Meeting the challenge: Carlos De Leon

HARLINGEN — Carlos De Leon is a success story at Marine Military Academy.

The 17-year-old Rancho Viejo native has come a long way since he joined the academy his sophomore year.

As battalion executive officer, or XO, Cadet Major De Leon is now the second-in-command of the battalion.

He’s also an Eagle Scout in MMA’s Boy Scout Troop 22 and a National Honor Society member.

It was his idea to attend MMA and he proposed it to his parents.

“And they gave me the go-ahead to go,” he said.

His first glimpse of the academy came during a Boy Scout event on campus.

“I really liked what I saw with the cadets and what they have. I was interested enough to do summer camp here. After that, that’s when I really said I wanted to come to this school,” he said.

He believed the academy could teach him how to overcome challenges in life.

“I thought the discipline and structure here would help me be more involved in what happens in school, in activities. And it did,” he said.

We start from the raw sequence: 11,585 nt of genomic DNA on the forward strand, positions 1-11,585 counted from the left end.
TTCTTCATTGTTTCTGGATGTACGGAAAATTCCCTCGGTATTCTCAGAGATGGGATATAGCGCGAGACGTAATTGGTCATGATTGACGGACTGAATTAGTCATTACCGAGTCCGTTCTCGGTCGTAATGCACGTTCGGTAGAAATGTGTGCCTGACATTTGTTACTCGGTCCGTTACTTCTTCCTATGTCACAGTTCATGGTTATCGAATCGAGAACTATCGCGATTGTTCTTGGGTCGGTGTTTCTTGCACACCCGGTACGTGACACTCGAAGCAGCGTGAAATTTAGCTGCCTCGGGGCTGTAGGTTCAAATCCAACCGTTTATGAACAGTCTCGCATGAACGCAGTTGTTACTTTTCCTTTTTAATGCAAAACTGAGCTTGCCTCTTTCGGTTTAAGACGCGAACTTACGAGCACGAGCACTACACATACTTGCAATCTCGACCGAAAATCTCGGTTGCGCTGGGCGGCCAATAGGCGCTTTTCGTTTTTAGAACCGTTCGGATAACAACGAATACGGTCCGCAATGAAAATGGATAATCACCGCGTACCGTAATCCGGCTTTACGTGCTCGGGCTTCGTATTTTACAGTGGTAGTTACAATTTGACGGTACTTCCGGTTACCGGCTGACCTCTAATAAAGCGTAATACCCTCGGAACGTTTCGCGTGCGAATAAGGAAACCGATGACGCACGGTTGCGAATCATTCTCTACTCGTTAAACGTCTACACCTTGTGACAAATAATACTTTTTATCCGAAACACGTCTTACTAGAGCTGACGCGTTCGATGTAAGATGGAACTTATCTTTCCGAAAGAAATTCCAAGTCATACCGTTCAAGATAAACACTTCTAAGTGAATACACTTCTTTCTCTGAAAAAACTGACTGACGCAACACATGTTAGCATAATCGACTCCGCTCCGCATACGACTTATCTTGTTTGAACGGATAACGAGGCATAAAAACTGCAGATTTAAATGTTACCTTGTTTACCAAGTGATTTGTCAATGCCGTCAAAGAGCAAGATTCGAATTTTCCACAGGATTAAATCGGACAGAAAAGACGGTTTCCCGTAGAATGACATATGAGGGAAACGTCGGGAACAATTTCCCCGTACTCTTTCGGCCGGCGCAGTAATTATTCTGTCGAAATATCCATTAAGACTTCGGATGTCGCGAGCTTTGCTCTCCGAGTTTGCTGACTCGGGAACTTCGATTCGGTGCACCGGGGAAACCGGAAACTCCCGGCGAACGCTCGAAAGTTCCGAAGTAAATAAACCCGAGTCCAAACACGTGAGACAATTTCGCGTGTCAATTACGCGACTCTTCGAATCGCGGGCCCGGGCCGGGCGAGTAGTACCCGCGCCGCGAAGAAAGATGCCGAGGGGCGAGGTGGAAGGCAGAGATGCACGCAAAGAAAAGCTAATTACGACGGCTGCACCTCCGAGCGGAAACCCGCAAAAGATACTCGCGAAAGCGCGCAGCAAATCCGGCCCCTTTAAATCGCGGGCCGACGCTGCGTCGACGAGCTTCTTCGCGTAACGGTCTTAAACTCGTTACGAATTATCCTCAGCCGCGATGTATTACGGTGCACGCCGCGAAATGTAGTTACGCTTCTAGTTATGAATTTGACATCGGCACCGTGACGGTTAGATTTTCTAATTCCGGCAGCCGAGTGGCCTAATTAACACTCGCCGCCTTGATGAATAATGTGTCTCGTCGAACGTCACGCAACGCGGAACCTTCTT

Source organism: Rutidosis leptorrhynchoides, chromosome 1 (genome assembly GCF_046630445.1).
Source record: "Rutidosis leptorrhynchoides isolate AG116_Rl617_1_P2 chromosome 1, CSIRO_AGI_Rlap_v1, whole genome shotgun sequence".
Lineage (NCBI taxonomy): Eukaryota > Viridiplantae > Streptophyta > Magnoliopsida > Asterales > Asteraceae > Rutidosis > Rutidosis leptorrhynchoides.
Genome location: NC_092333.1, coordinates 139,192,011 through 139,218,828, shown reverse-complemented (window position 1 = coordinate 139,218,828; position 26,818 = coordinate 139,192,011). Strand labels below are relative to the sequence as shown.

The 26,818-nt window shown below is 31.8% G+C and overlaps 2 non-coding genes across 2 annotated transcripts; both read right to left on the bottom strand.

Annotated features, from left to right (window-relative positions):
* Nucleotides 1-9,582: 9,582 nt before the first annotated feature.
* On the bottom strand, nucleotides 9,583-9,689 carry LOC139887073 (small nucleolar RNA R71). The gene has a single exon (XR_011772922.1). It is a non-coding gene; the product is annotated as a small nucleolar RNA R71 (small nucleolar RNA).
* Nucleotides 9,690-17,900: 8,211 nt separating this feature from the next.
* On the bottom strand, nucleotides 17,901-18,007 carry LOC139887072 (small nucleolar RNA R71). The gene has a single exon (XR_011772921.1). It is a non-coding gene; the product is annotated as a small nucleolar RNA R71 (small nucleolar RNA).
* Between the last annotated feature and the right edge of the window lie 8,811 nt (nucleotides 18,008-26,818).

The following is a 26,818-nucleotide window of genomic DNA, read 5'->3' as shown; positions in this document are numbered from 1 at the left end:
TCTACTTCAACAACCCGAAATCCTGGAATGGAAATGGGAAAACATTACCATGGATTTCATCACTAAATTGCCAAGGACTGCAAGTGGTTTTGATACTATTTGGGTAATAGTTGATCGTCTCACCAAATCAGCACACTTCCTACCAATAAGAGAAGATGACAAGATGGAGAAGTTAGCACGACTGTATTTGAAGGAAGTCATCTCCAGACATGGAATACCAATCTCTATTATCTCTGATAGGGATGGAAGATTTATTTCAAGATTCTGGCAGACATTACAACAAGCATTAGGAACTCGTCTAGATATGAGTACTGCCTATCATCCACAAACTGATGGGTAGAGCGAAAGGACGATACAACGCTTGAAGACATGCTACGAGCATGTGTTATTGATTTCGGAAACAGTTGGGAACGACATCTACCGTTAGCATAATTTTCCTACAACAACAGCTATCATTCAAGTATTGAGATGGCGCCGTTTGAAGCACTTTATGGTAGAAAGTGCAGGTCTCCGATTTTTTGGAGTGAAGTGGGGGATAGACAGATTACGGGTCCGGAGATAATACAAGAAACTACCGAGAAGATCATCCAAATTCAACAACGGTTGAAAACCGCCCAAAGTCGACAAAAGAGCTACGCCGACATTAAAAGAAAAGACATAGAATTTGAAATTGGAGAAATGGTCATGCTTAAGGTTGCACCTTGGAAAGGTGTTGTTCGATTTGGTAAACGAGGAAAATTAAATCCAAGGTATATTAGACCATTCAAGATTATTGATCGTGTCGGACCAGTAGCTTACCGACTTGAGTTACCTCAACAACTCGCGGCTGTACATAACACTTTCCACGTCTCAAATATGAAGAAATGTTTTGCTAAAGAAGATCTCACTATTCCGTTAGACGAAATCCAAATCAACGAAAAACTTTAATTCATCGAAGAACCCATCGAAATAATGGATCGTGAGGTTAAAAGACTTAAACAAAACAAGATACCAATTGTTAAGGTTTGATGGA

“The really good thing is, it was really easy to stay involved in clubs and activities. Even though they have a strict schedule, they always made time for you to go to those activities.”

He also found that a boarding school has other advantages.

“Learning to live with 50 other kids was a very big thing, as well. If you can live with someone else, then you become, I guess, more tolerant of other people,” De Leon said.

That’s a valuable trait for someone who aspires to working in diplomacy.

He says he became interested in the subject after meeting a friend of his parents who is a diplomat.

“It’s just very interesting to see how countries interact with each other. Being a part of that seems like something I would like,” he said.

“I’ve always liked history and, of course, history tends to repeat itself over and over. So, if you know what’s going on, why something is happening, then you can maybe stop it before it occurs.”

He also believes in Boy Scouts.

“The values of scouting will stick with me forever,” he said. “They are still some of the best guidelines I have lived by, and rarely have they let me down.”

Asked what advice he would give to students, he said:

“Start off strong. Freshman and sophomore years are some of the most important years because they determine your (grade point average). So if you push it those years, then you can focus your efforts on preparation and then have more time for other activities, which will also help you out a lot for college.”